Jim Black sentenced for bribery

STAFF WRITERJuly 16, 2009 

Former House Speaker Jim Black


— The prosecution of former state House Speaker Jim Black wound to a close Thursday, when he received the minimum 11- to 14- month state sentence for bribery after having paid a $1 million fine.

But Black, who is already serving a 63-month sentence in federal prison, will serve his state sentence concurrently and will therefore likely not spend any additional time in a prison cell.

"He is an old man who is sick and who will stay in prison, perhaps the rest of his life," said Wake County Superior Court Judge Donald Stephens, in explaining his leniency. "I am under the impression that his wife is ill and may die while he is in prison."

Wake County District Attorney Colon Willoughby called the sentence "appropriate."

Black, 74, who is an optometrist, was sentenced to federal prison in 2007 after getting caught up in a fund raising scandal. The Mecklenburg Democrat had been one of the most powerful men in state government, able to strongly influence what bills became law.

Besides the federal charges, Black also faced state charges. He entered an Alford plea on the state charges, taking responsibility but not admitting guilt. He has already served the sentence for obstruction of justice.

But Stephens delayed sentencing on the bribery charge, saying he could avoid the maximum sentence if he paid a $1 million fine.

Black paid $500,000 in cash last summer and turned over undeveloped property near Charlotte this spring that was appraised at $613,000. The two parcels totaling 9.5 acres are on Rice Road in Matthews.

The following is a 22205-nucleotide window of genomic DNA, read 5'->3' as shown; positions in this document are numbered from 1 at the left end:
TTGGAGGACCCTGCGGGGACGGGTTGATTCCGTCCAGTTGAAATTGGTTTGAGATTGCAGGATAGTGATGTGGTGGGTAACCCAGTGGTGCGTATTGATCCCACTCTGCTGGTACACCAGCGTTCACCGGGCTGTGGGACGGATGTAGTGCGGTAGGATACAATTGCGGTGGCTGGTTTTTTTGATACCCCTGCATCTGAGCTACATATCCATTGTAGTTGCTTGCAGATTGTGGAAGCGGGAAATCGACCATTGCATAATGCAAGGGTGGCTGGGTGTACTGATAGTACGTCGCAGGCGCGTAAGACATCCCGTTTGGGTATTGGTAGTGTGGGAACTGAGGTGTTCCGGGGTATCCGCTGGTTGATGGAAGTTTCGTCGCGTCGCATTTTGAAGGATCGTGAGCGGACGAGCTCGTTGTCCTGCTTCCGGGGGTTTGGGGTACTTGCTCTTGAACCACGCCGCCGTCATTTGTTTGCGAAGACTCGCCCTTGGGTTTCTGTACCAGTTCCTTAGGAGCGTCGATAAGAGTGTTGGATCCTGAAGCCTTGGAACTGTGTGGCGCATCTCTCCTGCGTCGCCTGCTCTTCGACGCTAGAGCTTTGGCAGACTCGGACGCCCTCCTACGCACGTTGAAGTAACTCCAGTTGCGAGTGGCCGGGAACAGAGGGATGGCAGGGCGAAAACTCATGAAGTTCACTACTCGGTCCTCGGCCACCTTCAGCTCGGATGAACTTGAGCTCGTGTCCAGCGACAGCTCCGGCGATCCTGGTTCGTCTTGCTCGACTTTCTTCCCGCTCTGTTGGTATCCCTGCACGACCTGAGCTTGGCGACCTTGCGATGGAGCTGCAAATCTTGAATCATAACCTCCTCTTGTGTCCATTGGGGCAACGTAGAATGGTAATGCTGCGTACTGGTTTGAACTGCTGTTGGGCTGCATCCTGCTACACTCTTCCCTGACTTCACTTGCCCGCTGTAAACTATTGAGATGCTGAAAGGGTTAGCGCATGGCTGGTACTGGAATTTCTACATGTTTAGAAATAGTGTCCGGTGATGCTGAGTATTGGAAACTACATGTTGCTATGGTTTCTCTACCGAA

State fines and forfeitures go to the Wake County school system. One member of the Wake County School Board, Ron Margiotta, criticized the land transaction, saying that Black should have been required to provide cash. Margiotta questioned the appraisal, noting it was commissioned by Black’s family. He noted that the tax value of the property in 2003 was $149,000.

"We’ve got an appraisal done for a criminal," Margiotta said. "Give me a break."

Stephens was livid at the remarks, and summoned a Wake County school board attorney to his court room to be chewed out. The judge called the remarks "idiotic" and noted that he had not been obligated to levy any fine against Black.

"It's like giving your daughter a Toyota and her saying, 'Dad, I'd rather have a BMW," Stephens said. The judge said he would have to give serious thought to whether he would levy fines in the future that would benefit the Wake County school system.

Black is scheduled for release from federal prison in 2012. If he should be released before his concurrent state term ends, Stephens said he would be required to serve out his full state term unless it was commuted by the governor. Black was recently moved to a prison in Jessup Georgia.

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